I do not say this just because of my love for my local languages (although my love is endless for it), but because there are so many Nepali and Indian poets that have been my influence for my love of poetry. One well known example is a poet named Adi-Kavi Bhanubhakta Acharya, whose poem about him noticing a grass-cutter who devoted his time and effort building a well not for self-benefits, but for his villagers. The poet feels ashamed that he has done nothing to contribute to the society even though he has wealth, as stated by, “The grass-cutter is poor at home, but so rich in spirit. I, Bhanubhakta have done nothing with my wealth. I have no well, nor inns nor rest houses Whatever wealth and riches I have are in my home.” (Translated to English) This poem tells readers so much of the struggle for the meaning of life, identity, and also the nature of the people in a particular place. That is another thing about poetry - one can understand people, culture, and places thus Geography, Cultural-arts and psychology, and many other subjects via just a verse. We can say that it’s a spectrum through which we understand the world, no matter how confusing it seems at this age. And if poetry is a telescope in which we understand culture, Indian, Nepali and Sikkimese literature should be further explored to explore this part of the world that is often ignored and forgotten about in the fields of literature. I think BTL will be an excellent platform for India and its neighboring countries to have some of the recognition that it deserves. I love English poetry, but it would be refreshing to see poetry from places that are often not heard of as well.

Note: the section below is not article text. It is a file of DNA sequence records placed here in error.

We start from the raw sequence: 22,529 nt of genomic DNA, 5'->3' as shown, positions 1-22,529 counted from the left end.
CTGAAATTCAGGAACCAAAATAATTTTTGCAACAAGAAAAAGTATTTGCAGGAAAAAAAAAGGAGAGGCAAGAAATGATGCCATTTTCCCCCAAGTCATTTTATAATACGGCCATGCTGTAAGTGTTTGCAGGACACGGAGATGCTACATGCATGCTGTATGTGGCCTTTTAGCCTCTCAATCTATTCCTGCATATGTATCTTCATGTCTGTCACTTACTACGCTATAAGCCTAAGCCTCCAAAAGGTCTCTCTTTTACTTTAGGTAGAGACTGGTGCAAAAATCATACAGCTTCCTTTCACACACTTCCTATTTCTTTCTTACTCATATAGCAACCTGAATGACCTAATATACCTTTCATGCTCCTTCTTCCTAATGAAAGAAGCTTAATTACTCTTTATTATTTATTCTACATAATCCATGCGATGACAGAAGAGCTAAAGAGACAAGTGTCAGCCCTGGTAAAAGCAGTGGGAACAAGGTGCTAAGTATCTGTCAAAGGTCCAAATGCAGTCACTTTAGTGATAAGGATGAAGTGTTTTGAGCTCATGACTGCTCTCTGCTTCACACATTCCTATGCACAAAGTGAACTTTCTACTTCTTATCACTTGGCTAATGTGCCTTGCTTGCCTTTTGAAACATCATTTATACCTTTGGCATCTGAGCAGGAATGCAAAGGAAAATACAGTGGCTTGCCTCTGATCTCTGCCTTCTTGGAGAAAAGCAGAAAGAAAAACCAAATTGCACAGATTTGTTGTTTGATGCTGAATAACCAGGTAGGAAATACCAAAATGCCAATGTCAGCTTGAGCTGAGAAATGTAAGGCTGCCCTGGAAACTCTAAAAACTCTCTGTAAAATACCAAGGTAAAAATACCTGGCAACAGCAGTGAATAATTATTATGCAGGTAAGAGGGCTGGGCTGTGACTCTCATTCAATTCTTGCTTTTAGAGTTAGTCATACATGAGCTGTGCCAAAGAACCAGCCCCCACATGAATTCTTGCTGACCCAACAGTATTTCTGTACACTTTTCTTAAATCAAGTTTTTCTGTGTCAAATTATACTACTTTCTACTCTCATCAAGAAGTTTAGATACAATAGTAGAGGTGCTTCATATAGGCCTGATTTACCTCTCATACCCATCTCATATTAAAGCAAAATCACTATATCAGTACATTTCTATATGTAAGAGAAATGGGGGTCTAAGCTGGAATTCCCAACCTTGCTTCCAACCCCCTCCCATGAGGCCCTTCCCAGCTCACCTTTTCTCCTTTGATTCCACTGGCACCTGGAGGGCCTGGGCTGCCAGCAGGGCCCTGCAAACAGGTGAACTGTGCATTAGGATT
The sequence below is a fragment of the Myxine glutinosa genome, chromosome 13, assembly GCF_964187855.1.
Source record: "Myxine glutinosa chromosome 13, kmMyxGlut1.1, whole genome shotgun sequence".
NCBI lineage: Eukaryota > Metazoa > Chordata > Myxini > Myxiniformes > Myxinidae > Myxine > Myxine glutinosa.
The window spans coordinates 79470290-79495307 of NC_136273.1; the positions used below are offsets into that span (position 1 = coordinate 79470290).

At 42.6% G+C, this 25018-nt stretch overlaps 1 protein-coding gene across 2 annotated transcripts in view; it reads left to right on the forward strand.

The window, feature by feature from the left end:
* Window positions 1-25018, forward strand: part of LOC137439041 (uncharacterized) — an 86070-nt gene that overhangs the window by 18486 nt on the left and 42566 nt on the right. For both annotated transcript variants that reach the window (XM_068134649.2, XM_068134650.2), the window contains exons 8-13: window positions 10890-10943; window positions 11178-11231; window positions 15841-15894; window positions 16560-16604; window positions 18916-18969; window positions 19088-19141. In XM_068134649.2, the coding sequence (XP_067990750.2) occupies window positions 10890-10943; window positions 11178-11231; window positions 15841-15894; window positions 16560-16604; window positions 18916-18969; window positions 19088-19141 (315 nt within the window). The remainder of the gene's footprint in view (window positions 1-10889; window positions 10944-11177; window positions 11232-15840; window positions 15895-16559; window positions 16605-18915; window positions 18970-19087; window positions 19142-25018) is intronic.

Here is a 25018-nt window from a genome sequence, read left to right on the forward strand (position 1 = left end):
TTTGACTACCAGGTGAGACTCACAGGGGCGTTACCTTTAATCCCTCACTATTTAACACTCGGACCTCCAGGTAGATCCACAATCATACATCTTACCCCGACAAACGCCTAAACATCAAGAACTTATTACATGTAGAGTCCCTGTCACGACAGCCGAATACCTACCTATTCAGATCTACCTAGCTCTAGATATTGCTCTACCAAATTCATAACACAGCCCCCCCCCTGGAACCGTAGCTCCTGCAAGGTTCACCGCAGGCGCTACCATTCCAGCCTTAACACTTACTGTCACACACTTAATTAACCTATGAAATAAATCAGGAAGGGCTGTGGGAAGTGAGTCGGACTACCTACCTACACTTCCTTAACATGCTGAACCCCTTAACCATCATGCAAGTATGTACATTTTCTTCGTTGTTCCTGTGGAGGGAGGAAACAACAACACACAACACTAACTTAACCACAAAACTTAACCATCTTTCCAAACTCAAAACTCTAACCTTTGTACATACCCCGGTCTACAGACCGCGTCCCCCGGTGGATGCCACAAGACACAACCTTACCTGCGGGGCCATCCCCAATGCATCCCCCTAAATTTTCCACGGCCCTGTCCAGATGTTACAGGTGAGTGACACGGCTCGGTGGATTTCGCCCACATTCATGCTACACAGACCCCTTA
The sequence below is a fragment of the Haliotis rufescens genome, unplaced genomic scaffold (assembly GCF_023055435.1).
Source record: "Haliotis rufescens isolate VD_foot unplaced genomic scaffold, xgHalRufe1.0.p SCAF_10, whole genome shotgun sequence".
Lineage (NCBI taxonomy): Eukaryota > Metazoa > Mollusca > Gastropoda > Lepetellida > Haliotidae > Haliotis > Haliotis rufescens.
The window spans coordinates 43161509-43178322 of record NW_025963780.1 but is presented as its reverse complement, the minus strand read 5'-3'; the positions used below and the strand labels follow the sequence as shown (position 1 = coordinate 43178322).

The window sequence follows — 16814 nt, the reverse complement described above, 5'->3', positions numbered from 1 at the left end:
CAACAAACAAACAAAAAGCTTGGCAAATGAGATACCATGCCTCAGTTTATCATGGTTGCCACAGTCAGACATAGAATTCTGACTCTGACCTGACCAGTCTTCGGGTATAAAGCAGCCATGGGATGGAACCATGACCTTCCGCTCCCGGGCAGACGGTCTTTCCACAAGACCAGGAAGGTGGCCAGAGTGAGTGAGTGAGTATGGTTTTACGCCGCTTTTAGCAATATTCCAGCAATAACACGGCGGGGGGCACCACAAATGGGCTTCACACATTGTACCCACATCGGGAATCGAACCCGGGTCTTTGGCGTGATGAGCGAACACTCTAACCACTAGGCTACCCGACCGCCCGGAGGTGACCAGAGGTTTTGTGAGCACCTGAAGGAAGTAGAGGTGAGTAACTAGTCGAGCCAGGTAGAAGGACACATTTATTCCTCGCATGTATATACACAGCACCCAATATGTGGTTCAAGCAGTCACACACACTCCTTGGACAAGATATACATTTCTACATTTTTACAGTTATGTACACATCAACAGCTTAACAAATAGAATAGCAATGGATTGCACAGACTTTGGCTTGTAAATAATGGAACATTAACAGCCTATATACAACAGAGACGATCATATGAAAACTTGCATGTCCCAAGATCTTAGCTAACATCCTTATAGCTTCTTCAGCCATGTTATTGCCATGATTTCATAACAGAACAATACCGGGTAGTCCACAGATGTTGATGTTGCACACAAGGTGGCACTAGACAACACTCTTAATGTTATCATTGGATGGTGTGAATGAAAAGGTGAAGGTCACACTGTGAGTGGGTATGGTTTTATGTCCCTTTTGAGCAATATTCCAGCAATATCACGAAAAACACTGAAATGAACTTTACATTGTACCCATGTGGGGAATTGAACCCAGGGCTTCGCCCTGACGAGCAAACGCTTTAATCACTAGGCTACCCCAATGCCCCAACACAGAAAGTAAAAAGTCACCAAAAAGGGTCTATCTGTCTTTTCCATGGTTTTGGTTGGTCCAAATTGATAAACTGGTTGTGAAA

Our communities are small and tight, one who's a Hindu often will go to a monastery or call a monk to pray for them, and a Buddhist will attend a Hindu festival and be equally celebratory as a Hindu. We respect religions and are highly enthusiastic about the,and going to B.T.L with such varieties of people and religion will only in-rich my learning on the world.. Being a Sikkimese, I can be very shy, quiet, and a sensitive teenager, but we do have strong attachments to our ancestral stories. We also have wild, strange myths to share with the world, ways in which we portray our respect and gratitude, how myths have influenced our lifestyles, and thus BTL can be an excellent stage to do so with other participants. It would be very interesting and educational as well to notice and listen to other participants' stories and experiences from their pasts, and then go back to my school and share their stories with my friends. It will be a link of learning for all of us. When there is a chain of learners, the chain will continuously increase.

Poetry and literature has been an important part of my life, and thus I would like to contribute for all it has done for me. One way would be bringing my language to a higher platform and exposing it to more people. Even though I live in a small place, I would like to represent my land to a huge country like America.